Buck is a close study about a horseman and his methods, so no wonder it has widened out beyond the specialty art-house theaters here in North Texas, where there’s a natural constituency of moviegoers who are interested in horses. On the other hand, I am a city boy who’s had minimal exposure to horses over the course of my life, and yet I still found this documentary absorbing.
Dan Brannaman was nicknamed “Buckshot” as a kid and over the years became known simply as “Buck.” As boys, he and his brother were pushed into the performing spotlight as trick ropers by their father, who beat them severely when they failed to perform up to his standards or just when he was drunk and raving. Eventually Buck started conducting seminars on how to control unruly horses. At a time when people often spoke of “breaking” horses and used cruelty to bring the animals to heel, Buck became famous for getting results by treating horses gently. This brought him to the attention of novelist Nick Evans, who used him as the inspiration for his book The Horse Whisperer, and then later to Robert Redford when he was directing the film version of the novel.
First-time filmmaker Cindy Meehl lays out this story in an easy, unfussy manner that eschews melodrama and teary confessions. A few points could have been clarified to sharpen the movie’s portrait, but these are relatively minor omissions. She’s helped by having such an engaging subject, a soft-spoken gentleman whose laconic nature hides a delightfully deadpan sense of humor honed by years of public speaking. The interviews with Buck’s family and friends are illuminating and entertaining — his elderly foster mother shows much the same sense of humor — as are his interactions with the wife and teenage daughter from whom he’s separated for much of the year. By the way, his daughter is named Reata. Buck is a horseman through and through.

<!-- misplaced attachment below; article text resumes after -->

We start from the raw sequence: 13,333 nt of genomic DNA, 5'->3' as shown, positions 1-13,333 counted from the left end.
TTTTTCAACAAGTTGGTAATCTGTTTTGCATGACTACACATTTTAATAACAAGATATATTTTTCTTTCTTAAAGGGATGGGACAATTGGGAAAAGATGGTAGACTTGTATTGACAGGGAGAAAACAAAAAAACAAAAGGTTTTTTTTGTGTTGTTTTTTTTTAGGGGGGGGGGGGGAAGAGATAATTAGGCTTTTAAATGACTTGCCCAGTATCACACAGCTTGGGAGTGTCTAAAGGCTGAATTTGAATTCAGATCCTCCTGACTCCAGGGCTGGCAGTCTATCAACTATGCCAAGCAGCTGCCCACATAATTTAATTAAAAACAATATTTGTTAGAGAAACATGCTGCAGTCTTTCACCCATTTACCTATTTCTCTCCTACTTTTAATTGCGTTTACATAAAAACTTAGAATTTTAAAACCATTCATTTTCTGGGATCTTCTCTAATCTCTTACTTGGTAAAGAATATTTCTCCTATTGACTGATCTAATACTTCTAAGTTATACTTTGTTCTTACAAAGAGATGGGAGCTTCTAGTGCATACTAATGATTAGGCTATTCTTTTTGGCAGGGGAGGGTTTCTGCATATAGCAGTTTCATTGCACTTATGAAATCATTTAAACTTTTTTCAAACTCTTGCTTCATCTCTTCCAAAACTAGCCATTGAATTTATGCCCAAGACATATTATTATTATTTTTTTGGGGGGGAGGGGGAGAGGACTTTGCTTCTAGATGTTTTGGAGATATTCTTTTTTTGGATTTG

The movie’s climax shows Buck taking on an orphaned, developmentally challenged stud horse at a clinic in Montana. The stallion in question has a beautiful golden coat and an extraordinarily vicious temper, a result of never having been socialized either by other horses or by his human trainer, who was severely injured shortly after the horse’s birth. Buck’s methods fail, and it seems odd that the film would be structured around that. However, the failure is instructive, and not just because it humanizes Buck by showing his fallibility. Unlike some misguided animal-lovers, he never romanticizes the horses or ascribes human desires or emotions to their actions, nor does he forget that these strong, powerful creatures are capable of killing someone. In his final assessment, he recognizes that the stallion is a lost cause but also sees all the factors that could have saved the horse. Clearly his own childhood colors his approach to both horses and people. What sort of strength of character does it take for him to be so kind to everyone after such a violent childhood? I don’t know, but seeing that quality in action is what makes Buck so inspiring.